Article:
Oral capsule for insulin intakeDate: 11 October 2019 Tags: Nanotechnology
Scientists have designed an oral capsule which can deliver insulin and other drugs, that otherwise have to be injected, directly to the lining of the small intestine and release them for uptake into the bloodstream.
Many drugs, especially those made of proteins, cannot be taken orally because they are broken down in the gastrointestinal tract before they can take effect.
The researchers at Massachusetts Institute of Technology (MIT) have designed a new drug capsule that can carry insulin or other protein drugs and protect them from the harsh environment of the gastrointestinal tract.
When the capsule reaches the small intestine, it breaks down to reveal dissolvable micro-needles that attach to the intestinal wall and release drug for uptake into the bloodstream.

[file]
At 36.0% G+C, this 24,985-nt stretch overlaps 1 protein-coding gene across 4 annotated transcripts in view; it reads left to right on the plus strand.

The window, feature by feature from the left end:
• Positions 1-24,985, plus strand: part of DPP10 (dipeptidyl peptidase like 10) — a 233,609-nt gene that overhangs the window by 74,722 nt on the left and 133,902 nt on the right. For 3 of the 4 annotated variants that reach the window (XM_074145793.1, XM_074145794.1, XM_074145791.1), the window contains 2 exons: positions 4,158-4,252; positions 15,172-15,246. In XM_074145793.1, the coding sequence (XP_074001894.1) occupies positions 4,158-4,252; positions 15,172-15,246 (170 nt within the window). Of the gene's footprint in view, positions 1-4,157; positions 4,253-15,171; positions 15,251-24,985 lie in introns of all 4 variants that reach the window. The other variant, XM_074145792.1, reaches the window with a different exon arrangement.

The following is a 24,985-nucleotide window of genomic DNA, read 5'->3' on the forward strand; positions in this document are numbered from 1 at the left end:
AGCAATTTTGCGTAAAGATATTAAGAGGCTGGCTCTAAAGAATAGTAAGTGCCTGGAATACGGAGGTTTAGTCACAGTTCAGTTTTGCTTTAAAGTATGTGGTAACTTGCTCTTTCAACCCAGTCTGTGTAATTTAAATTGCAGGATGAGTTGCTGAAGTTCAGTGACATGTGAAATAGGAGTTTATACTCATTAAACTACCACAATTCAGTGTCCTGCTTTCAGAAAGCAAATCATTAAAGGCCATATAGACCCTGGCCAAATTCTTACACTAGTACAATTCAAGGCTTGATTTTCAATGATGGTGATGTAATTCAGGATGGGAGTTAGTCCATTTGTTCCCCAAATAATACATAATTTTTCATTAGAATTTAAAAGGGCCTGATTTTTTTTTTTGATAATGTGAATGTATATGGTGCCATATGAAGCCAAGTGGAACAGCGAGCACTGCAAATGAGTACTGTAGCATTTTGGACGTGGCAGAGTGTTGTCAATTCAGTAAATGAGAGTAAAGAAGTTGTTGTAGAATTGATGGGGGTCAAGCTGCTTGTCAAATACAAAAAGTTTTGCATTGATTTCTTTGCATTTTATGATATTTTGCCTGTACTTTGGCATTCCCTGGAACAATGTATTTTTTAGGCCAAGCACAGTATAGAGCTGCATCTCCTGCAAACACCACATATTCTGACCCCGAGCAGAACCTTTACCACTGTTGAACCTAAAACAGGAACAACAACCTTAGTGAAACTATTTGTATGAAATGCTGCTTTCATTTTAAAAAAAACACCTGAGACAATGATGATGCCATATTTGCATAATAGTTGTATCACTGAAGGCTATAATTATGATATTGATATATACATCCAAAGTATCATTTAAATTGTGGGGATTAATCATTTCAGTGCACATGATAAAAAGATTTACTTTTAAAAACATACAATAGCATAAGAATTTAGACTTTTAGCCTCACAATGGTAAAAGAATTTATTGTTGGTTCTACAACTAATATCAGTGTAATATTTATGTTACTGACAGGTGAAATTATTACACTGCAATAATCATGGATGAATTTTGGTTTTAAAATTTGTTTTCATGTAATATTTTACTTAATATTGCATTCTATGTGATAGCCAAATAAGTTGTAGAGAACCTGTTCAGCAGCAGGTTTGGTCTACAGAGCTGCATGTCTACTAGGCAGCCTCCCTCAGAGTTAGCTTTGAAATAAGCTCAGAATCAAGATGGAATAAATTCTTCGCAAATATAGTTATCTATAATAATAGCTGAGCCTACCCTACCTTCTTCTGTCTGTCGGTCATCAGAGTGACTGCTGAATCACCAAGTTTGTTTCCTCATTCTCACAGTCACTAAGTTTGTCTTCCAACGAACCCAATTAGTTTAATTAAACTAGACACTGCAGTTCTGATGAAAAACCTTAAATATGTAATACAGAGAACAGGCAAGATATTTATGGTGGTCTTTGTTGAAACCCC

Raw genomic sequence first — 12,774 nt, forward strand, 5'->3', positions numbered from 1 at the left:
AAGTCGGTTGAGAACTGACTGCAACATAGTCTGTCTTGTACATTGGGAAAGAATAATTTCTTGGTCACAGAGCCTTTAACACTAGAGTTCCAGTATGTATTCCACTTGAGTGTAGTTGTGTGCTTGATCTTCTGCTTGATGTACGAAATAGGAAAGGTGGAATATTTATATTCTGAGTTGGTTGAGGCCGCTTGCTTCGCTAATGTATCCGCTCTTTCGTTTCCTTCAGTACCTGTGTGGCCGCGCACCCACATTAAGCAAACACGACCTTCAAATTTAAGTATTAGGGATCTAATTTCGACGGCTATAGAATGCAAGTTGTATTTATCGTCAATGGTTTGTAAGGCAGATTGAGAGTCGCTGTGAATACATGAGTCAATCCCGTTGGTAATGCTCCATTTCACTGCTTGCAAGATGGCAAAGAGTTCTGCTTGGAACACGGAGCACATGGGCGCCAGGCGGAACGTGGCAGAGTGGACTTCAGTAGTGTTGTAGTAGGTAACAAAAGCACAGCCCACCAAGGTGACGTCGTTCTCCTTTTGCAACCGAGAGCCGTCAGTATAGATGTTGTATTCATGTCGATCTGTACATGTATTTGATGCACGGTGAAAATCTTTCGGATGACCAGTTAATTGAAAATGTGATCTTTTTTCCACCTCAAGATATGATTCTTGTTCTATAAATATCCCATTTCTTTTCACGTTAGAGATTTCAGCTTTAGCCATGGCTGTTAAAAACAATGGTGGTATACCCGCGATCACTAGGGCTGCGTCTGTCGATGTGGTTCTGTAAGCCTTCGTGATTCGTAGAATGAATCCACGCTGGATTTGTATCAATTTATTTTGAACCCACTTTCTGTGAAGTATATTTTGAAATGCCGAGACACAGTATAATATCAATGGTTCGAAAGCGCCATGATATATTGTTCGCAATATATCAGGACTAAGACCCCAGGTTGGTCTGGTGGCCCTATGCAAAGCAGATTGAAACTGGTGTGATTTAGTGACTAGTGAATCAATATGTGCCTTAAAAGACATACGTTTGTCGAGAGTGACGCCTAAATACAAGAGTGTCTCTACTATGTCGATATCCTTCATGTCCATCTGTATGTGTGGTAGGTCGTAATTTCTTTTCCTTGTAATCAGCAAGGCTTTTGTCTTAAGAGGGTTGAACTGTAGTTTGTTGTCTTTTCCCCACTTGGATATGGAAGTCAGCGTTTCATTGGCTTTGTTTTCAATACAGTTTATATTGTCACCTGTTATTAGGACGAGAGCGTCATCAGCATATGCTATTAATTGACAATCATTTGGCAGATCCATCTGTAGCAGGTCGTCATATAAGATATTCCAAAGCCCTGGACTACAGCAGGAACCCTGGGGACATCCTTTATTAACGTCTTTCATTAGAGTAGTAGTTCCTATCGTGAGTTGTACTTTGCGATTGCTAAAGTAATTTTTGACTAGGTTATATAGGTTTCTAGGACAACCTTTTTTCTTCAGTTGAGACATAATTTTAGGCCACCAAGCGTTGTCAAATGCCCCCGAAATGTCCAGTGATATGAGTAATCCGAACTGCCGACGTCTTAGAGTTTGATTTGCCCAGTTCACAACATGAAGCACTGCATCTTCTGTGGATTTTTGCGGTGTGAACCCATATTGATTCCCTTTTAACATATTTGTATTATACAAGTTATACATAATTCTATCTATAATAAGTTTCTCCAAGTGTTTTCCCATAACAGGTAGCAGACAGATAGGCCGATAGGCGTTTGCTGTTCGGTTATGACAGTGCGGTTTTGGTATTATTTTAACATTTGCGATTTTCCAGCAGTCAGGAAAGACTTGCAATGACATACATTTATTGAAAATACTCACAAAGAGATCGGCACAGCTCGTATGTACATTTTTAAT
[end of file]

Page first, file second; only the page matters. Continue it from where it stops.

During tests in pigs, the researchers showed that this capsule could load a comparable amount of insulin to that of an injection, enabling fast uptake into the bloodstream after the micro-needles were released.
To allow their capsule to reach the small intestine and perform these micro-injections, the researchers coated it with a polymer that can survive the acidic environment of the stomach, which has a pH of 1.5 to 3.5.
When the capsule reaches the small intestine, the higher pH (around 6) triggers it to break open and three folded arms inside the capsule spring open and attach the needles to the lining to deliver insulin.